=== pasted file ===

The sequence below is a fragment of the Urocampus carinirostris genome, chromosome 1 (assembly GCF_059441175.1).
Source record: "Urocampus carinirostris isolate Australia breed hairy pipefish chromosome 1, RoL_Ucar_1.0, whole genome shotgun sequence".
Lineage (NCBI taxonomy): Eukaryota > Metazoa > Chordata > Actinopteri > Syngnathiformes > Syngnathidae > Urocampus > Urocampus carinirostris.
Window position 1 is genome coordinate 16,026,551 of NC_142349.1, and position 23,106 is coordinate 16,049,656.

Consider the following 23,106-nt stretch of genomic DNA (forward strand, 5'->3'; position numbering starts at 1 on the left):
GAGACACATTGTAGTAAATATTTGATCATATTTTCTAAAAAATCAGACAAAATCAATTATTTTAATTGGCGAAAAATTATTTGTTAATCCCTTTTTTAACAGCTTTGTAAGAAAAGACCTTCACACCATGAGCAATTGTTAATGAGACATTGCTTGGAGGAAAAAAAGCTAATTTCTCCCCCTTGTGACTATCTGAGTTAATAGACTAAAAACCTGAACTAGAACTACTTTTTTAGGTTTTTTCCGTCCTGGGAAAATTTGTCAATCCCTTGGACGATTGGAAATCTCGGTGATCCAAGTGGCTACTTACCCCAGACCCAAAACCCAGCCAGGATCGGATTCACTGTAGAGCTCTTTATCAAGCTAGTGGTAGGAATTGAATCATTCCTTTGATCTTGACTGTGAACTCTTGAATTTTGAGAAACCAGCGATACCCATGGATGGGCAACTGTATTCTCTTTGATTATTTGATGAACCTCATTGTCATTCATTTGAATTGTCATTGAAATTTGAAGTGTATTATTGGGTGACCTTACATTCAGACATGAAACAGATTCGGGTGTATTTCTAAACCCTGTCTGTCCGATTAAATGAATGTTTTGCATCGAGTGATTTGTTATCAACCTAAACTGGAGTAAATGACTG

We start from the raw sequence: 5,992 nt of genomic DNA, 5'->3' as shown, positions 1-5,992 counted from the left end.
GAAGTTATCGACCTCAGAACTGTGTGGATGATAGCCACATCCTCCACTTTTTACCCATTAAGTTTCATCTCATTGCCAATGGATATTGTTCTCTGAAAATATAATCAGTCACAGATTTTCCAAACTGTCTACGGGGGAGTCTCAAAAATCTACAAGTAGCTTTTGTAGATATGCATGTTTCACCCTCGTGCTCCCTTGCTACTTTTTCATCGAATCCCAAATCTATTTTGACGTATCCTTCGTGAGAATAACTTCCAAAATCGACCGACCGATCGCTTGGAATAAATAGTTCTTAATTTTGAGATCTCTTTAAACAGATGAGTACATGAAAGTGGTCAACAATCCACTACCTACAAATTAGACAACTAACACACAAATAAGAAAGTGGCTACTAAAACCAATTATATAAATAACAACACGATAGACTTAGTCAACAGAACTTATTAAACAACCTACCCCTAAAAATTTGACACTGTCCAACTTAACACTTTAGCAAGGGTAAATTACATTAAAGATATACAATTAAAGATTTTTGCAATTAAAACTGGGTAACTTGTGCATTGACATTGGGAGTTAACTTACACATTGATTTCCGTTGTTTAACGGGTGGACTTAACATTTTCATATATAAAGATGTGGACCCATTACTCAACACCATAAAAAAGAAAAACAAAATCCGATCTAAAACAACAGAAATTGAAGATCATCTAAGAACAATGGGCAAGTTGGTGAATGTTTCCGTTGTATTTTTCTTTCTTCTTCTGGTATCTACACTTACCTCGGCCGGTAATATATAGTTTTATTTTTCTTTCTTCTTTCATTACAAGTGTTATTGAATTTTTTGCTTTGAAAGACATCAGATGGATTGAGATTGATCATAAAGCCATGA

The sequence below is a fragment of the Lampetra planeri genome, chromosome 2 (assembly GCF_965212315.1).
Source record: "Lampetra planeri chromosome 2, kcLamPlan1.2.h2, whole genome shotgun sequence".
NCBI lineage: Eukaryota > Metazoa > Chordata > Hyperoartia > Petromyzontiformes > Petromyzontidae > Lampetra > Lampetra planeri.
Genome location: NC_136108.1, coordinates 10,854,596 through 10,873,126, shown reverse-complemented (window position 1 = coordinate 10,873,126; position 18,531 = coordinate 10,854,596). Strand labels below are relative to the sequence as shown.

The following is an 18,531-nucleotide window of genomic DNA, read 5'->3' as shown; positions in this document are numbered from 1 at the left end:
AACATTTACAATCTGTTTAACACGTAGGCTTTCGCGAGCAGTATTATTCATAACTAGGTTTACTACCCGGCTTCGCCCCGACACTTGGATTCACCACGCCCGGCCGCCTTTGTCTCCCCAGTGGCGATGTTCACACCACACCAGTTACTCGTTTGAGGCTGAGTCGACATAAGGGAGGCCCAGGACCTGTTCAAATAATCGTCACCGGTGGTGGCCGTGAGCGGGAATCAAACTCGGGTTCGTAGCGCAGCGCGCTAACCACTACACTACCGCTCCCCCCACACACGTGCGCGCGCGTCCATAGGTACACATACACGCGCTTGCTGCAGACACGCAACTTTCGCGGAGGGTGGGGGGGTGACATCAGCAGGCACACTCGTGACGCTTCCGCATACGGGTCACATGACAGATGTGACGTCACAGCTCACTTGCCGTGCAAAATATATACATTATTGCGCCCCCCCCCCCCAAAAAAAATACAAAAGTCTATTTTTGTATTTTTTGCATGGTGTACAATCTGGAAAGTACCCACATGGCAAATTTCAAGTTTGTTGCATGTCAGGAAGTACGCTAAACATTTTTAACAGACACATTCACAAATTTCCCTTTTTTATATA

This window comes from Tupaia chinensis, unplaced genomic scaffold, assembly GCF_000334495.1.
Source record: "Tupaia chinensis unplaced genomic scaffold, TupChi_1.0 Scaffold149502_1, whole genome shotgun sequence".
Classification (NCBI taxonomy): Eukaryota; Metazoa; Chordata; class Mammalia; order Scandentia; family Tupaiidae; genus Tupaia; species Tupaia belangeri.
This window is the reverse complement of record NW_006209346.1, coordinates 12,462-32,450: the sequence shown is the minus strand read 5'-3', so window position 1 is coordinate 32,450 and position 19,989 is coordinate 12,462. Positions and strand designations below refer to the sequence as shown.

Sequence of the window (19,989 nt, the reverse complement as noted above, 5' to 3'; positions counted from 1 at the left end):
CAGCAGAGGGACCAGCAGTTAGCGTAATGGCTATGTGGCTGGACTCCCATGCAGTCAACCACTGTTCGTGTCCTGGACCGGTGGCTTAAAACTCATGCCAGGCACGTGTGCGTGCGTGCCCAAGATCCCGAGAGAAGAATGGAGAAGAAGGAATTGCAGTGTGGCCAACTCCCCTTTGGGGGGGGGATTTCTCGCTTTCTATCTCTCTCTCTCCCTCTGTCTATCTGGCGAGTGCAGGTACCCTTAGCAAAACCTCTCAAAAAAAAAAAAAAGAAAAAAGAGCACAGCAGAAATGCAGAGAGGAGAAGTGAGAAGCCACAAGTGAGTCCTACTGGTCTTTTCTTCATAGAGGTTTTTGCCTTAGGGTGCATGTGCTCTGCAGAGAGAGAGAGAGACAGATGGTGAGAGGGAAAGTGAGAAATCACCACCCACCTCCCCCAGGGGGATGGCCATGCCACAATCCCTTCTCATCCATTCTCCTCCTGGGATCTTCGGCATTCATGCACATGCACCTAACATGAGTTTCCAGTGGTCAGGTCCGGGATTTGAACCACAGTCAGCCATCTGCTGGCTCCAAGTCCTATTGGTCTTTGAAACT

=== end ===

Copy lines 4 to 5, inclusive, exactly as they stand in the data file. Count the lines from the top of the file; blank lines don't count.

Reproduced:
Window position 1 is genome coordinate 16,026,551 of NC_142349.1, and position 23,106 is coordinate 16,049,656.

Consider the following 23,106-nt stretch of genomic DNA (forward strand, 5'->3'; position numbering starts at 1 on the left):